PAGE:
What has been proven about second-hand smoke in children of smokers?

Answer:

… conclusions were strengthened and reaffirmed in the Environmental Protection
Agency 1993 report, which stated, “the cumulative evidence is conclusive that parental
smoking, especially the mother’s, causes an increased incidence of respiratory illness from
birth up to the first 18 months to 3 years of life, particularly bronchitis, bronchiolitis, and
pneumonia.”

There is also strong evidence for concluding that passive smoking causes increased incidence
of otitis media, the most common reason of hospitalization of children for an operation. The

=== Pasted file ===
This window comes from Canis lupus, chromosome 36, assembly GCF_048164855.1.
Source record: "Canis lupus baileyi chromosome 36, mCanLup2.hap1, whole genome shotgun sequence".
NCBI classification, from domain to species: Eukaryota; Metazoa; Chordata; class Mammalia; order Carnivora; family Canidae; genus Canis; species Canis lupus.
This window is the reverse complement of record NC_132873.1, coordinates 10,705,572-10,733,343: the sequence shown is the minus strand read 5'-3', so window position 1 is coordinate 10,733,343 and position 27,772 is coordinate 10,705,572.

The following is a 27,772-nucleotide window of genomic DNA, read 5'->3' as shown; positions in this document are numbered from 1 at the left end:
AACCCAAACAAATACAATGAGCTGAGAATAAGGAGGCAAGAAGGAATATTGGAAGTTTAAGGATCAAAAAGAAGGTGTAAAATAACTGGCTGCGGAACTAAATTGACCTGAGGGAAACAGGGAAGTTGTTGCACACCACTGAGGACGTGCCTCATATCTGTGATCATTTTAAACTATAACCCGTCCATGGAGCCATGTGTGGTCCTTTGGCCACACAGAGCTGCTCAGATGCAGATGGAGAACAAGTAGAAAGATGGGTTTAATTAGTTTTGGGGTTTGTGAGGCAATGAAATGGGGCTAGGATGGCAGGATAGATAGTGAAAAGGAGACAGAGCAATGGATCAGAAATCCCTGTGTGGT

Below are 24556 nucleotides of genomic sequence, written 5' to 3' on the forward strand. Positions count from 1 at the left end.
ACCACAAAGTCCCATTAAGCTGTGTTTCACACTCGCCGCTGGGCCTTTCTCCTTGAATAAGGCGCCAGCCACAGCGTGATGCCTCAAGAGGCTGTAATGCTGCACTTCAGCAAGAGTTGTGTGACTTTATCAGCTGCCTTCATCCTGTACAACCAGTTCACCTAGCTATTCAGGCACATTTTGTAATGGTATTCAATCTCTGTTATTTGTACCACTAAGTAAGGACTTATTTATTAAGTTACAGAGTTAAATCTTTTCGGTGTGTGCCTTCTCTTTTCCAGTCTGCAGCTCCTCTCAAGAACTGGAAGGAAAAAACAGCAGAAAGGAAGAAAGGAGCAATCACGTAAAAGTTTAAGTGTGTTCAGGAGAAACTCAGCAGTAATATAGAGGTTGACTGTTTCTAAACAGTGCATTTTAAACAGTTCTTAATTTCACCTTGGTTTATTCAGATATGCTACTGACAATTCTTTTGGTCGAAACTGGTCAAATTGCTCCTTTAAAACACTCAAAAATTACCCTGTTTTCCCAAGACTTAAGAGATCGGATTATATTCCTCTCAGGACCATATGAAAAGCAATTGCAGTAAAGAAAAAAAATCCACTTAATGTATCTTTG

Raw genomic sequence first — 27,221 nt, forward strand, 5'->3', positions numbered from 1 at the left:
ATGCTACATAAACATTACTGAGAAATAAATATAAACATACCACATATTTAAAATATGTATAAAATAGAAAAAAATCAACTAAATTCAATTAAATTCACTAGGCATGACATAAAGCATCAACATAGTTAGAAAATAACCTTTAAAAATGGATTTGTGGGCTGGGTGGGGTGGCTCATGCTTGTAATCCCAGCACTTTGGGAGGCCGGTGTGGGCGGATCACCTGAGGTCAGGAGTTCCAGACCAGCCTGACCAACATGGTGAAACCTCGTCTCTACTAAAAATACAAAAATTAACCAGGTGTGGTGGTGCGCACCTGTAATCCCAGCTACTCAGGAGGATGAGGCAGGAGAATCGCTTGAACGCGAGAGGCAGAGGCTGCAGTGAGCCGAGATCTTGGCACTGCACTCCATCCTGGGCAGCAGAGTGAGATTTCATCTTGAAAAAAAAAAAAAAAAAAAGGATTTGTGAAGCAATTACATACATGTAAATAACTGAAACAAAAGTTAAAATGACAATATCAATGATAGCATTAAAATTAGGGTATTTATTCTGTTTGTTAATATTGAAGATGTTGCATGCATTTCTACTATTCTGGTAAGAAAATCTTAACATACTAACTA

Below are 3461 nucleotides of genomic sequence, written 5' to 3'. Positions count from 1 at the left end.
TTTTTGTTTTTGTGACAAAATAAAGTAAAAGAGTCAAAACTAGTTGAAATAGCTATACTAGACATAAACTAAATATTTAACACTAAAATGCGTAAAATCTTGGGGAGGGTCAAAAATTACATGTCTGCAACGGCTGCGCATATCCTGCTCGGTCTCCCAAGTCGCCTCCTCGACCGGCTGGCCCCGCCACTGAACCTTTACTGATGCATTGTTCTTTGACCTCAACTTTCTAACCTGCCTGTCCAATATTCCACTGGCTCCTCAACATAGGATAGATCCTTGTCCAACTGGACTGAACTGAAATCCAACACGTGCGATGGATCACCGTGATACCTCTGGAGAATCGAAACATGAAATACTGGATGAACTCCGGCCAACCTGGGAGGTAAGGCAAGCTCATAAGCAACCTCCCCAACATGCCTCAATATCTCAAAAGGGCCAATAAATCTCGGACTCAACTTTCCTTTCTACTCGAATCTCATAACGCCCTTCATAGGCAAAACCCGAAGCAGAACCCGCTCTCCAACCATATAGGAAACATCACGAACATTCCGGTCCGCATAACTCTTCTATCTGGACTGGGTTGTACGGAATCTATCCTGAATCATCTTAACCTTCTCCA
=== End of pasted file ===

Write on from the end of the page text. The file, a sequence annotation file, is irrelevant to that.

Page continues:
EPA report concluded that parental smoking influences the severity of asthma in children, and
suggested that mothers who smoke more than 10 cigarettes per day may increase the risk of
developing new cases of asthma in their children who have not previously exhibited
symptoms.

Source: SEEK Board Review

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